Science Fair Fundamentals
Science Fair programs are awesome and can generate all sorts of
amazing results from inspiring and engaging projects. Finding good
resources that outline the process and suggest age appropriate topics
is a key component for getting students started. Another important
factor is to involve parents so they can assist their child throughout
the process. Be sure to visit these CyberBee selected Websites for
resources, tips, and experiments that will help jump-start your science
Science Project Resources
All Science Fair Projects
Search or browse over 500 science fair topics with descriptions,
grade level, and links to the featured Websites. This database of
information has been compiled and indexed for easy searching. At
the time of publication, there was no fee for the service.
Students looking for science fair projects will find loads ideas at
Science Buddies. Features of each project include, a summary (difficulty
level, time required, prerequisites, cost, any safety concerns), background,
materials, procedure, how to make it your own, help, and a learn more
link. A project guide will take them through the steps from determining
their hypothesis to formulating their conclusion. They can also ask
an expert for advice after their initial research. A free subscription
to My Science Buddies allows students to save information into their
own area, upload photos of their projects, and receive a monthly newsletter.
Teachers will appreciate the grading rubrics and links to resources.
Science Buddies is a nice starting point during science fair season.
Science Fair Central
From the nuts and
bolts of putting a project together to a database of questions and
there is a wealth of information for students, teachers and parents.
Tip sheets in categories such as astronomy, biology, chemistry,
and physics guide students through the inquiry process from developing
a question to designing an experiment. Teachers will find the science
fair organizer that includes a letter to parents, checklists and
evaluation criteria to be a big timesaver. Parents will benefit
from resources that offer suggestions
on how to choose a topic, how much time is needed and where to
find more information. Begin your science fair preparation by visiting
this site first.
Science Project Handbook
Want a model handbook to assist students with the science fair process?
The Science Project Handbook written for Collier County Schools,
Florida is a great example. It is well organized and contains information
from why you should do a science project to expectations, timeline,
glossary, categories, choosing a topic, data checklists, the display,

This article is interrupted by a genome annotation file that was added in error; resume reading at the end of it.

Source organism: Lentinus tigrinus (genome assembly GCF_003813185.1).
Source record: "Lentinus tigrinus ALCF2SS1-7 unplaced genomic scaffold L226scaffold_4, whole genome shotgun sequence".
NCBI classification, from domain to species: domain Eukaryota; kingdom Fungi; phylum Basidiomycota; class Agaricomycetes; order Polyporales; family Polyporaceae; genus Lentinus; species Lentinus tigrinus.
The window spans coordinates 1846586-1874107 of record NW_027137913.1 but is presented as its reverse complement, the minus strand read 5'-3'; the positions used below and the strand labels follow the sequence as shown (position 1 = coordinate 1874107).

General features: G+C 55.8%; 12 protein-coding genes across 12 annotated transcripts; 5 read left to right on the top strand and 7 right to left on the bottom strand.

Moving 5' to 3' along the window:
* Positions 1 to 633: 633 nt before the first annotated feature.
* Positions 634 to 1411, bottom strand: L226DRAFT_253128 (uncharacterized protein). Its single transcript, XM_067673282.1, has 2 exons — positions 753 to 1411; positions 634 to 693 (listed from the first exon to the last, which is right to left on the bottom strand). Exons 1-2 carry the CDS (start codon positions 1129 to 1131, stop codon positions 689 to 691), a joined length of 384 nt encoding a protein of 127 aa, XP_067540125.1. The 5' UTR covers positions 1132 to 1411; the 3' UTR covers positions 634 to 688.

and judging criteria.
Super Science Fair Projects
Areas for students, teachers, and parents abound with ideas and
step-by-step instructions. Once you master the site’s navigation,
you will be rewarded with loads of comprehensive information, tips,
and links to Websites on a variety of topics.
This collection of sites will entice young minds to experiment using
the scientific method in both traditional and unusual ways.
Goop to go, Tacky tape, and Pasta with Pep are examples
of chemistry experiments that will intrigue students.
a list of materials, activity, something to think about and a concluding
what’s going on here. Each step is artfully illustrated and
appealing to the intended audience.
Brain Pop Science
At present, BrainPOP has over 80 original animated movies covering
Health, Science, and Technology topics. The movies are excellent
for explaining basic concepts like the Scientific Method or Newton’s
Laws. Content is based on the National Science Education Standards.
However it is a commercial site that charges a subscription fee
if you want to view more than 2 movies per day. Subscription fees
depending on use. Check the Website for subscription information.
Exploratorium Science Snacks
Bite size experiments that will hook your students to delve deeper
into science. Make glass disappear, create a battery with your skin
and two different metals, or suspend a ball in a stream of air. There
are lots of five-minute experiments or demonstrations that can be
expanded into longer ones. A discussion group is available to ask
more questions, send comments, or share results.
is part of the MarcoPolo Education Foundation. It features standards-based
lesson plans that incorporate reviewed
Internet resources and are organized around Benchmarks for Science
Literacy. Lesson plans are written for the teacher, but include
student-ready materials. Lessons can be sorted by title, grade range,
Internet Resources are selected through a rigorous set of criteria
and may be sorted according to benchmarks and grade range. Several
multimedia tools are needed for the interactive portions of the
site including, Adobe Acrobat Reader, Real Player, Shockwave, Flash,